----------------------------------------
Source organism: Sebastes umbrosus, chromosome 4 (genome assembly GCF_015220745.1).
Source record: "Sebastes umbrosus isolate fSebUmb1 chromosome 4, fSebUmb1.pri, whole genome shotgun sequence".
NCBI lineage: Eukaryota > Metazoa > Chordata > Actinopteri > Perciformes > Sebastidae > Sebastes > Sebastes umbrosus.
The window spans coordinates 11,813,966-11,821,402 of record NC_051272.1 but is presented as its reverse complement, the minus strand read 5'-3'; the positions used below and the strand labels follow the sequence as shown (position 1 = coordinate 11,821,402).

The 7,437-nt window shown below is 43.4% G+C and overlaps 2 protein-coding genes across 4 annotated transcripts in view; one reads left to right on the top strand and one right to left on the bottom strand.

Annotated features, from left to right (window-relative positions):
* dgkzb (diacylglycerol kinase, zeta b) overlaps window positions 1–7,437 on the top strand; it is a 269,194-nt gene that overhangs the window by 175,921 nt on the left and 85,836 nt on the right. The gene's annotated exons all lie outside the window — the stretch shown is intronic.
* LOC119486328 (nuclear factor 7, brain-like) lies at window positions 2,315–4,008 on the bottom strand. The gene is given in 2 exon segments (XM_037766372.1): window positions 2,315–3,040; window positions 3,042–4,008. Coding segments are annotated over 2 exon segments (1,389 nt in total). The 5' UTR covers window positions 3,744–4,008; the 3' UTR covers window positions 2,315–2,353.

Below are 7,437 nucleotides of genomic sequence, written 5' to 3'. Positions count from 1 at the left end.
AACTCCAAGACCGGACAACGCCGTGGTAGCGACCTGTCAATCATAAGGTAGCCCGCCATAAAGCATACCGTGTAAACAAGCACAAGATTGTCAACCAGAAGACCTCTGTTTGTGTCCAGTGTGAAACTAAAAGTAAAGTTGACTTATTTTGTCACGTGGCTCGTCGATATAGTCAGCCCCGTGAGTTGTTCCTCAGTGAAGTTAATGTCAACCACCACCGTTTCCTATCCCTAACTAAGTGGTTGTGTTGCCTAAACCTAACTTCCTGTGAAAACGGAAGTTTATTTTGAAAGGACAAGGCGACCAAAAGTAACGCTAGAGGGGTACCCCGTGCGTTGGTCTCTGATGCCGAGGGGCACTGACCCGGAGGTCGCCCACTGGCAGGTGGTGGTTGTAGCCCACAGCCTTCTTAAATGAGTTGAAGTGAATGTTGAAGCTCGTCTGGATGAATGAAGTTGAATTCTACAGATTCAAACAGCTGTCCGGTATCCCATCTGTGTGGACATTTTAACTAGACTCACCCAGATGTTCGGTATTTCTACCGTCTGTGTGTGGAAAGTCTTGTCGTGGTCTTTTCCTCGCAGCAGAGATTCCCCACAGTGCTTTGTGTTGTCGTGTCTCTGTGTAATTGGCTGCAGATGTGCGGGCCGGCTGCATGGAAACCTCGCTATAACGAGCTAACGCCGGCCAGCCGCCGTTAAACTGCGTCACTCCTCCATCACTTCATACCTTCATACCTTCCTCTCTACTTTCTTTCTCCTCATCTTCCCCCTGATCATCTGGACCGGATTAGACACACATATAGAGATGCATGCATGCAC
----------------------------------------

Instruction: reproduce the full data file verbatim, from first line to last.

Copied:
Source organism: Sebastes umbrosus, chromosome 4 (genome assembly GCF_015220745.1).
Source record: "Sebastes umbrosus isolate fSebUmb1 chromosome 4, fSebUmb1.pri, whole genome shotgun sequence".
NCBI lineage: Eukaryota > Metazoa > Chordata > Actinopteri > Perciformes > Sebastidae > Sebastes > Sebastes umbrosus.
The window spans coordinates 11,813,966-11,821,402 of record NC_051272.1 but is presented as its reverse complement, the minus strand read 5'-3'; the positions used below and the strand labels follow the sequence as shown (position 1 = coordinate 11,821,402).

The 7,437-nt window shown below is 43.4% G+C and overlaps 2 protein-coding genes across 4 annotated transcripts in view; one reads left to right on the top strand and one right to left on the bottom strand.

Annotated features, from left to right (window-relative positions):
* dgkzb (diacylglycerol kinase, zeta b) overlaps window positions 1–7,437 on the top strand; it is a 269,194-nt gene that overhangs the window by 175,921 nt on the left and 85,836 nt on the right. The gene's annotated exons all lie outside the window — the stretch shown is intronic.
* LOC119486328 (nuclear factor 7, brain-like) lies at window positions 2,315–4,008 on the bottom strand. The gene is given in 2 exon segments (XM_037766372.1): window positions 2,315–3,040; window positions 3,042–4,008. Coding segments are annotated over 2 exon segments (1,389 nt in total). The 5' UTR covers window positions 3,744–4,008; the 3' UTR covers window positions 2,315–2,353.

Below are 7,437 nucleotides of genomic sequence, written 5' to 3'. Positions count from 1 at the left end.
AACTCCAAGACCGGACAACGCCGTGGTAGCGACCTGTCAATCATAAGGTAGCCCGCCATAAAGCATACCGTGTAAACAAGCACAAGATTGTCAACCAGAAGACCTCTGTTTGTGTCCAGTGTGAAACTAAAAGTAAAGTTGACTTATTTTGTCACGTGGCTCGTCGATATAGTCAGCCCCGTGAGTTGTTCCTCAGTGAAGTTAATGTCAACCACCACCGTTTCCTATCCCTAACTAAGTGGTTGTGTTGCCTAAACCTAACTTCCTGTGAAAACGGAAGTTTATTTTGAAAGGACAAGGCGACCAAAAGTAACGCTAGAGGGGTACCCCGTGCGTTGGTCTCTGATGCCGAGGGGCACTGACCCGGAGGTCGCCCACTGGCAGGTGGTGGTTGTAGCCCACAGCCTTCTTAAATGAGTTGAAGTGAATGTTGAAGCTCGTCTGGATGAATGAAGTTGAATTCTACAGATTCAAACAGCTGTCCGGTATCCCATCTGTGTGGACATTTTAACTAGACTCACCCAGATGTTCGGTATTTCTACCGTCTGTGTGTGGAAAGTCTTGTCGTGGTCTTTTCCTCGCAGCAGAGATTCCCCACAGTGCTTTGTGTTGTCGTGTCTCTGTGTAATTGGCTGCAGATGTGCGGGCCGGCTGCATGGAAACCTCGCTATAACGAGCTAACGCCGGCCAGCCGCCGTTAAACTGCGTCACTCCTCCATCACTTCATACCTTCATACCTTCCTCTCTACTTTCTTTCTCCTCATCTTCCCCCTGATCATCTGGACCGGATTAGACACACATATAGAGATGCATGCATGCAC